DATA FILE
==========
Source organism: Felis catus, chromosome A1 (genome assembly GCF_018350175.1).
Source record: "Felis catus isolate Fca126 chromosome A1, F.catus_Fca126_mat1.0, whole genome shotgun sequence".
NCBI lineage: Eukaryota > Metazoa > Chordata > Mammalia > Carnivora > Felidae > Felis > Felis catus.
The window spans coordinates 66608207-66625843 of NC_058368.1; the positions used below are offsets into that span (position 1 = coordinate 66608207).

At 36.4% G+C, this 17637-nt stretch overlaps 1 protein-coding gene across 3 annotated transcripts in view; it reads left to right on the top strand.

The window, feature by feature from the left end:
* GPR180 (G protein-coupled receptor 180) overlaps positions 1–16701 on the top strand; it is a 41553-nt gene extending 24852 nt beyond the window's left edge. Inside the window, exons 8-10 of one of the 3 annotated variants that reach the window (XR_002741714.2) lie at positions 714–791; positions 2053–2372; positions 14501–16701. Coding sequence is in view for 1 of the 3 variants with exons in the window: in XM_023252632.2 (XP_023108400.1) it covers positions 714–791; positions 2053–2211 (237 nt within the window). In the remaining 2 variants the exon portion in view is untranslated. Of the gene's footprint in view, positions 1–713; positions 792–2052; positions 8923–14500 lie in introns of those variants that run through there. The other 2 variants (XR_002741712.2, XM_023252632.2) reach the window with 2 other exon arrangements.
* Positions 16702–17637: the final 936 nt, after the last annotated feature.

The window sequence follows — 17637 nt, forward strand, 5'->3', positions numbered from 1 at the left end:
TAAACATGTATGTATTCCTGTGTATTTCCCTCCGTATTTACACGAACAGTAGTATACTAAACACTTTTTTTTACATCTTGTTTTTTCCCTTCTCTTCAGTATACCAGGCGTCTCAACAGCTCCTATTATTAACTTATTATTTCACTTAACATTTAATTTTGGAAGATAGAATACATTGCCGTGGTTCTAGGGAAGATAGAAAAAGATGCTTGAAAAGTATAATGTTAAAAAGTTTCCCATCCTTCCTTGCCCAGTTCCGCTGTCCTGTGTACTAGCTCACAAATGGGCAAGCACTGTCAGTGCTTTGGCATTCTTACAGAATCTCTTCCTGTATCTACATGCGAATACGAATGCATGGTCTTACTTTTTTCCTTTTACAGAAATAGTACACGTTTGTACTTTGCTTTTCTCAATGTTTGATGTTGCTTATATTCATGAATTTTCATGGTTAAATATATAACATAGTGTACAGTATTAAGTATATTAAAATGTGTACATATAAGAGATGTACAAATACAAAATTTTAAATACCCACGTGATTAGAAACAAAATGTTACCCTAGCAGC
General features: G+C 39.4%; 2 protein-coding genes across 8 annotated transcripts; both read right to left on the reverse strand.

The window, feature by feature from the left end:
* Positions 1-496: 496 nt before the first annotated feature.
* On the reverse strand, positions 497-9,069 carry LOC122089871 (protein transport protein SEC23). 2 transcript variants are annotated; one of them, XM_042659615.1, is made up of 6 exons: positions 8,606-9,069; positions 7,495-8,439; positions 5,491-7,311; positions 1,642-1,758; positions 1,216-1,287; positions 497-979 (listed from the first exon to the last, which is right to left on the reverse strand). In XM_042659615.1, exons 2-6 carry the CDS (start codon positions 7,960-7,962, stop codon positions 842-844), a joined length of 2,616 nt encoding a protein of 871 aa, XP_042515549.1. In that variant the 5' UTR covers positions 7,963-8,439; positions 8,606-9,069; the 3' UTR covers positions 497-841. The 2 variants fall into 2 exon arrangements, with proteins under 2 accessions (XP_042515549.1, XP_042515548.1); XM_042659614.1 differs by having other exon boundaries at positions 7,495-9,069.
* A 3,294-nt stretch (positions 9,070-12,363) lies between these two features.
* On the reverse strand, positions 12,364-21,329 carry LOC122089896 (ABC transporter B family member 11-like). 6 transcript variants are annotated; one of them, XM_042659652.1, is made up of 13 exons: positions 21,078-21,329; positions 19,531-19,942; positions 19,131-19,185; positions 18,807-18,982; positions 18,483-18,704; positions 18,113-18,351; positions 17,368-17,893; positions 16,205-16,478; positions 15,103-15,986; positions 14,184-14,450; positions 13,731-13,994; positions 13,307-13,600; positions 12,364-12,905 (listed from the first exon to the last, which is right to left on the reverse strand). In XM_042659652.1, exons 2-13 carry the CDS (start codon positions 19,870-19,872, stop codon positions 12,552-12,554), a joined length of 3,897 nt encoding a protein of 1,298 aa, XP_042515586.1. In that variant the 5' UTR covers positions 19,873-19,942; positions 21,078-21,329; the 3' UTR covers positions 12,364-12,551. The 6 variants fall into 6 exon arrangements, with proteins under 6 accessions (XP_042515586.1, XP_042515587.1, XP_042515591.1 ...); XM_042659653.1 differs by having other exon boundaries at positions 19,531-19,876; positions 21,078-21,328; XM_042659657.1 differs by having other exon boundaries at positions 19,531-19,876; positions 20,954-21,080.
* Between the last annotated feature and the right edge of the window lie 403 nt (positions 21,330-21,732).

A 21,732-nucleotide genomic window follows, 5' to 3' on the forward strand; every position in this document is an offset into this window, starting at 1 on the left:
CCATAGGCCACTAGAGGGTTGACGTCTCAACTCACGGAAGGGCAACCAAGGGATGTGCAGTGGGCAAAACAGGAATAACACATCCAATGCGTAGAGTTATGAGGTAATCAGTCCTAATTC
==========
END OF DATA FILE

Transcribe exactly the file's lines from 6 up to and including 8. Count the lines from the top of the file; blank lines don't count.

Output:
The window, feature by feature from the left end:
* GPR180 (G protein-coupled receptor 180) overlaps positions 1–16701 on the top strand; it is a 41553-nt gene extending 24852 nt beyond the window's left edge. Inside the window, exons 8-10 of one of the 3 annotated variants that reach the window (XR_002741714.2) lie at positions 714–791; positions 2053–2372; positions 14501–16701. Coding sequence is in view for 1 of the 3 variants with exons in the window: in XM_023252632.2 (XP_023108400.1) it covers positions 714–791; positions 2053–2211 (237 nt within the window). In the remaining 2 variants the exon portion in view is untranslated. Of the gene's footprint in view, positions 1–713; positions 792–2052; positions 8923–14500 lie in introns of those variants that run through there. The other 2 variants (XR_002741712.2, XM_023252632.2) reach the window with 2 other exon arrangements.
* Positions 16702–17637: the final 936 nt, after the last annotated feature.